Finding New Memories Down Memory Lane… or 122nd Street
They say that you don’t know New York until you live there. I lived forty minutes outside of the city, commuting at least once a week to study cello until I moved to North Carolina for college, and considered myself a pseudo-New Yorker. When I moved to the Big Apple last week, I was shocked when I realized I had no idea where I was, and had even less of an idea of how to get anywhere I needed to be. With the newfound knowledge that Brooklyn is on a different piece of land than Manhattan, and that not all subways go through Penn Station, but rather through Times Square, I was finally ready to tackle my assigned walking tour.
One thing I have always said about New Jersey, in comparison to New York, is that at least when I walk my dog I am surrounded by blue skies, empty clean sidewalks and the smell of freshly cut grass. Like suburban New Jersey, Riverside Drive is a green peaceful Mecca located not more than 200 feet from a busy, cluttered and smoggy New York Avenue. The apartments are beautiful, and look out onto a sea of trees that are met by the Hudson River. As I walked up the drive, and realized that some of the buildings here were Columbia dorms, I became a bit green myself- with envy. I never even considered applying to Columbia because for some reason, staying in the city was never an option. I don’t regret going to Duke- in fact, I consider it to be one of the best choices of I’ve ever made- but in this moment, it was clear how a faux city girl like me could have had the best of both worlds.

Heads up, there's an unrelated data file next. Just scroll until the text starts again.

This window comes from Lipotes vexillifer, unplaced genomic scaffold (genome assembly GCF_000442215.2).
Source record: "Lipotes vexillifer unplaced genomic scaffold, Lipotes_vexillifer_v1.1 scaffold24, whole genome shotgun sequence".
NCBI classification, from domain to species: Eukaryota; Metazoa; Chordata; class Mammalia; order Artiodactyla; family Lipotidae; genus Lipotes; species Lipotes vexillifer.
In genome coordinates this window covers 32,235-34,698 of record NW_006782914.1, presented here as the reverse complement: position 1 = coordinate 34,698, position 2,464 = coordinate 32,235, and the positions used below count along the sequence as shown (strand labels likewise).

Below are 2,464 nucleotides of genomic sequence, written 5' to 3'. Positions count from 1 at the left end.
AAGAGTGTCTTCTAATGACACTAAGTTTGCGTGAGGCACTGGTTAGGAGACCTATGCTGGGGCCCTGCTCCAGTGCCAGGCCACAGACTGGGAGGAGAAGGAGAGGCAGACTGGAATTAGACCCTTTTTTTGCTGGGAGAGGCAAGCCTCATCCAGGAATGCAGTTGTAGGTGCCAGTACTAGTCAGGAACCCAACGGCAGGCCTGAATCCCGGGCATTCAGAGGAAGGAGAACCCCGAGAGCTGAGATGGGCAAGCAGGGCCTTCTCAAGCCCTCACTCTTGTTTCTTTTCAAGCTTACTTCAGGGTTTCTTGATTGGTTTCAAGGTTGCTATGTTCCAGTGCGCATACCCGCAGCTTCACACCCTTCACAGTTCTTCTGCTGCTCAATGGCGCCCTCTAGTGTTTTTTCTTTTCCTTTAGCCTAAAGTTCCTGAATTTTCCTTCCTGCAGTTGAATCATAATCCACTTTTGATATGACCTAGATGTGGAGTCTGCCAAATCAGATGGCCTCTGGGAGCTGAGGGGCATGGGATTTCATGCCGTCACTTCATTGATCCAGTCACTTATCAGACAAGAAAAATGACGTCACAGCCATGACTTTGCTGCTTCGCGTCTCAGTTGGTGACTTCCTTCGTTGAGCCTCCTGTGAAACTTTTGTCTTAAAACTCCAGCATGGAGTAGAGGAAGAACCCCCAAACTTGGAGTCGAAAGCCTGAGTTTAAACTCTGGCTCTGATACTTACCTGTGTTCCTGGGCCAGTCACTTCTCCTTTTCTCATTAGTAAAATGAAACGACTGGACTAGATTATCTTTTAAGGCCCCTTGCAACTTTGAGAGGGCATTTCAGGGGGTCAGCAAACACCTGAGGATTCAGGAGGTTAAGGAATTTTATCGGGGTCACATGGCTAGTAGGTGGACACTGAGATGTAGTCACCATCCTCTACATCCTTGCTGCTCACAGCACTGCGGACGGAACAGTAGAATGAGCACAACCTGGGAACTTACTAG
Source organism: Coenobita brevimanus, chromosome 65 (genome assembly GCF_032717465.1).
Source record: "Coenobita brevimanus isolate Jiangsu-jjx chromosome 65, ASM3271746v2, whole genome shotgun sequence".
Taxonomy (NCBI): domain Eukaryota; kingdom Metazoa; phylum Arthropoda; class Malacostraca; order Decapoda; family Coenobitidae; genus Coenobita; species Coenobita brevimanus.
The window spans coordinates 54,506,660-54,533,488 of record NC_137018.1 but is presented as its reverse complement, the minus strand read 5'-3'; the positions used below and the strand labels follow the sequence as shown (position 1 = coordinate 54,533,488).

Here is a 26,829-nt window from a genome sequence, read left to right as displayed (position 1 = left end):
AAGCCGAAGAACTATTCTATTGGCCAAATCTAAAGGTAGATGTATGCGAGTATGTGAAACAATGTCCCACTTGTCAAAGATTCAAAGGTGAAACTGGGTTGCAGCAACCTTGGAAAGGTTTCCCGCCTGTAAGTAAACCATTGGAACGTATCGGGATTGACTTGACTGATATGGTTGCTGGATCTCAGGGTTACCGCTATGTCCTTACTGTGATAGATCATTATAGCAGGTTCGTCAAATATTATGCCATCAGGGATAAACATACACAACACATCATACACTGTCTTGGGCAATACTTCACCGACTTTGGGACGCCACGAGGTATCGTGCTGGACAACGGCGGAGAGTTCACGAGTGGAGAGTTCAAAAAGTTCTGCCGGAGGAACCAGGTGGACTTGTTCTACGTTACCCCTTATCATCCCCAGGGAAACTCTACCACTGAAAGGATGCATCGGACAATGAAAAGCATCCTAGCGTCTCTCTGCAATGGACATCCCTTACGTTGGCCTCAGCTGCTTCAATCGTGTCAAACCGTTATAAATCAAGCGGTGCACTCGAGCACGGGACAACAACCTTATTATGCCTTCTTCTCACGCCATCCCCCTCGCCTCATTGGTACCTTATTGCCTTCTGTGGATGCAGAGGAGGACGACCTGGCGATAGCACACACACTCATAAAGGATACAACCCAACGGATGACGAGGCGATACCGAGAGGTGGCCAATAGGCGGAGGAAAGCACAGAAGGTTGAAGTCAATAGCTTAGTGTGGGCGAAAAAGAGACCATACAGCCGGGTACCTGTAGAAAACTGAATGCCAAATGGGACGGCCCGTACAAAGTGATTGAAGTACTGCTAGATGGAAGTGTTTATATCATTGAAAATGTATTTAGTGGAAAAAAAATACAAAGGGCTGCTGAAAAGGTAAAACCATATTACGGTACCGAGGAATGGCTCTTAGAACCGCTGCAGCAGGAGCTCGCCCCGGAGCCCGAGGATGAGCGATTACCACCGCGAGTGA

There were not many people walking on Riverside Drive, but the girls I did see were very nicely dressed. They appeared to be my age, and as usual, seemed to be walking a lot more purposefully, and faster, than myself. The scenery and atmosphere were beautiful, so I was sure to get some pictures of Riverside Church, a towering place of worship that must be as inviting and inspiring on the inside as it is on the outside, before moving back to my comfort zone- Broadway.
At this point, I started to head back downtown. This is clearly why two blocks later I found myself at 122nd street- two blocks uptown. As I stood outside the awning of the Manhattan School of Music looking up at the building, I was very aware of a few changes that had been made since my graduation from the pre-college. The first thing I noticed was the addition of the flags hanging off of the building with a big M logo on them. Then I noticed that the whole side of the building, including the awning over the door, had been completely redone. Unlike the tired and dreary memories I had of this neighborhood, this building looked fresh.
As I walked downtown in the downtown direction, I passed the Union and Jewish Theological Seminaries, which looked as I remembered them aside from a new banner here or there. Another embarrassing and unfortunate truth is that for years I passed by the Columbia Campus, but it was not until this past Saturday that I ever passed through the gates to see what was a surprisingly spacious and green campus. I wouldn’t classify the Columbia area as a tourist area, although I’m sure thousands of hopeful applicants pass through the Columbia gates every year. However, I wouldn’t consider it to be a residential area either, as tenants come and go from Riverside Drive with the tide of the Hudson River.
As I passed the Cathedral of St. John the Divine, on which construction began in 1892 and has still not been completed, I realized that even if I had been paying attention all these years, it wouldn’t even matter now because New York is forever changing. Whether it takes 116 years or hopefully closer to seven, there has never a better year for me to start learning the city than 2008.